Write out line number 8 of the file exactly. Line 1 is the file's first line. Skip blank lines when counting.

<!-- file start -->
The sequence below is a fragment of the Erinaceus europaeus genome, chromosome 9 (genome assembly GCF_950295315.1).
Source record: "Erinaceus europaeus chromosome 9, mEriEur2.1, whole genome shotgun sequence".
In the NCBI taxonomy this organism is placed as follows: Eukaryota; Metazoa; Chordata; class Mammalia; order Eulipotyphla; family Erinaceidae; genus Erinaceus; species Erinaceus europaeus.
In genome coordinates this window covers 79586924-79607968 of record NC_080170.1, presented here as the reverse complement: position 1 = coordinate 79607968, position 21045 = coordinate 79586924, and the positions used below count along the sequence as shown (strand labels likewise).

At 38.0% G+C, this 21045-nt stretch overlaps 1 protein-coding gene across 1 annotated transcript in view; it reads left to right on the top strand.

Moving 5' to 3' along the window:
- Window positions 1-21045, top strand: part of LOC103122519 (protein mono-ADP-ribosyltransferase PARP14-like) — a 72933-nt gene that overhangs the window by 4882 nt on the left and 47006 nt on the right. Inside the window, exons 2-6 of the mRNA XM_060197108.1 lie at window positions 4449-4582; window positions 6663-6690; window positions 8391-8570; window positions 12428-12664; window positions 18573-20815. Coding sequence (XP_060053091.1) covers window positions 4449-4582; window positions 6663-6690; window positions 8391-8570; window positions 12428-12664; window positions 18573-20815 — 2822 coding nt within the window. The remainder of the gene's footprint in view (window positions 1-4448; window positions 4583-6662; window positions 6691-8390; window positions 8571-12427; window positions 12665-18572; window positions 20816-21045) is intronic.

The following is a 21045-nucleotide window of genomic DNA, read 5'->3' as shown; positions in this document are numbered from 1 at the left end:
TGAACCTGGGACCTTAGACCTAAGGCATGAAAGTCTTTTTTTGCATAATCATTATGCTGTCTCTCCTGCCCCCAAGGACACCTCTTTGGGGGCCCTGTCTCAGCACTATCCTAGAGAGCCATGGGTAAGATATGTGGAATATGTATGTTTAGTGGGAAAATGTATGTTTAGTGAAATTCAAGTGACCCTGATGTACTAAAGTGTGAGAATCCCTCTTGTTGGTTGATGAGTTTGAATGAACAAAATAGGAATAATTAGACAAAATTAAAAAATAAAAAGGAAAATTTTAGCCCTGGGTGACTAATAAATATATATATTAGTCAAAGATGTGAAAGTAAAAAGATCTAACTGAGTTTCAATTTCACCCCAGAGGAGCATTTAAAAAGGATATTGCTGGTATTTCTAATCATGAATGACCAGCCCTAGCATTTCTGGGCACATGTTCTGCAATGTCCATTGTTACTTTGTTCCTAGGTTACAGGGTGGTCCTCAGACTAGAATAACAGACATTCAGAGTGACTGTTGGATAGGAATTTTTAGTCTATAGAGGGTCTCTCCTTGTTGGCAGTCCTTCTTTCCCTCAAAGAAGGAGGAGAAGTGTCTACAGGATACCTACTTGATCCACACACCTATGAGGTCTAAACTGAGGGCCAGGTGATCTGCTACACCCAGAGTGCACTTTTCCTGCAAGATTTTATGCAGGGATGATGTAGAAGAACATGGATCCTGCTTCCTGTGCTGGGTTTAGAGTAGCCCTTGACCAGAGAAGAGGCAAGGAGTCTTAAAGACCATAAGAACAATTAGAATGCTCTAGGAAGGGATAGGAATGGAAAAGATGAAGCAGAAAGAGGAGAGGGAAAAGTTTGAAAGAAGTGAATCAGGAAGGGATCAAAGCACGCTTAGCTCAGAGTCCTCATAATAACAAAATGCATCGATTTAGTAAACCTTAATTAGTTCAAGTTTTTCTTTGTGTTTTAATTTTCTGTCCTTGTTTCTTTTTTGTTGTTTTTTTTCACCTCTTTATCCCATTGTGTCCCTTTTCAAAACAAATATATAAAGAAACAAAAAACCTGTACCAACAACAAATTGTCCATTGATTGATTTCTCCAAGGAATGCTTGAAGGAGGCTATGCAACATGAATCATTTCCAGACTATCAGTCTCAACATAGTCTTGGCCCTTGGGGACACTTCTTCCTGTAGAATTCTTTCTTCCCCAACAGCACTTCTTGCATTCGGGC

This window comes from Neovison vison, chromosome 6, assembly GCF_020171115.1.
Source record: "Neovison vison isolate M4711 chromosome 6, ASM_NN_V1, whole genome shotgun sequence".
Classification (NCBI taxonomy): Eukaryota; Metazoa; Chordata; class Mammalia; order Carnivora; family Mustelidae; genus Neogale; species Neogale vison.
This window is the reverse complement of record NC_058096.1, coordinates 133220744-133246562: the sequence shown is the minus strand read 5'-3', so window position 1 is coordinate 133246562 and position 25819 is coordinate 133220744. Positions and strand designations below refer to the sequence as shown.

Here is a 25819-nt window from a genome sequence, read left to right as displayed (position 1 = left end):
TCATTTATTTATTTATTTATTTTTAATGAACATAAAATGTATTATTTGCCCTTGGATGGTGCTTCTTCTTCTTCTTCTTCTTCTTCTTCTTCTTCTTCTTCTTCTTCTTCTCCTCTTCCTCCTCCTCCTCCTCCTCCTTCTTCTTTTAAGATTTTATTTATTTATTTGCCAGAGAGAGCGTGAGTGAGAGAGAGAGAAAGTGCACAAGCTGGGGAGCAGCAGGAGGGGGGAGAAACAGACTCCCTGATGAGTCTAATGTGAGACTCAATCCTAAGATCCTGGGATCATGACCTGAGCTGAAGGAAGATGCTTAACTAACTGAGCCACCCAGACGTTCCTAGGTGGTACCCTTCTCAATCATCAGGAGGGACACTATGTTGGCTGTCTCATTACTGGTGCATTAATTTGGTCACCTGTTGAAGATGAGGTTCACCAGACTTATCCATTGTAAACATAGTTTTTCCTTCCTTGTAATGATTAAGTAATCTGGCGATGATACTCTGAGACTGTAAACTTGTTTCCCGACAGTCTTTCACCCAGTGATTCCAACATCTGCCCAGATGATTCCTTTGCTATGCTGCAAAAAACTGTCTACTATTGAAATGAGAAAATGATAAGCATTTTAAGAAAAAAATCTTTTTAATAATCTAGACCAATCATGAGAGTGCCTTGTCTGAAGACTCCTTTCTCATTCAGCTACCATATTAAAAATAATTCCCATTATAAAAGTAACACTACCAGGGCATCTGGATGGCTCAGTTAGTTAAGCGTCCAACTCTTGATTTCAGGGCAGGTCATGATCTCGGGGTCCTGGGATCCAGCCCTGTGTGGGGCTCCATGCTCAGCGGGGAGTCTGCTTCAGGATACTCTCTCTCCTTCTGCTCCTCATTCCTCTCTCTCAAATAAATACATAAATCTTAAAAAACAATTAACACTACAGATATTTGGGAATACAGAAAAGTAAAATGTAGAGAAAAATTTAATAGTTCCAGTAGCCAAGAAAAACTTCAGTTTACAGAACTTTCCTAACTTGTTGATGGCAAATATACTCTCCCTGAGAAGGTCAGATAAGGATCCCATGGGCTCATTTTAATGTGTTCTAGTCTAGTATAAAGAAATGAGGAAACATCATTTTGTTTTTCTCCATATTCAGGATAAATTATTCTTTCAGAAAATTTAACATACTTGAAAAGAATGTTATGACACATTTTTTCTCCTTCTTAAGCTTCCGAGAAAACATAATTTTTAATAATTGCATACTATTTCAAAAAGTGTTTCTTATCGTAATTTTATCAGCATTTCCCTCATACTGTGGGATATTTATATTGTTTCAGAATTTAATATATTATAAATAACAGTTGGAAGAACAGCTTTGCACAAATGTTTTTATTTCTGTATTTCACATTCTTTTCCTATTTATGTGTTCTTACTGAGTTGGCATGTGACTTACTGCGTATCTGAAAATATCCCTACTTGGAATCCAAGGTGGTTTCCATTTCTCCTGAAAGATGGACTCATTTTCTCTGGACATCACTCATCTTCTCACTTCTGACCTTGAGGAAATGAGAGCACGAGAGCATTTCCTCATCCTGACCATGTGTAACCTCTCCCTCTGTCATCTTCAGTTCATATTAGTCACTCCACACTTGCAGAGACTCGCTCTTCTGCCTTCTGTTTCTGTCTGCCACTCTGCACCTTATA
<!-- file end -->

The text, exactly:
The following is a 21045-nucleotide window of genomic DNA, read 5'->3' as shown; positions in this document are numbered from 1 at the left end: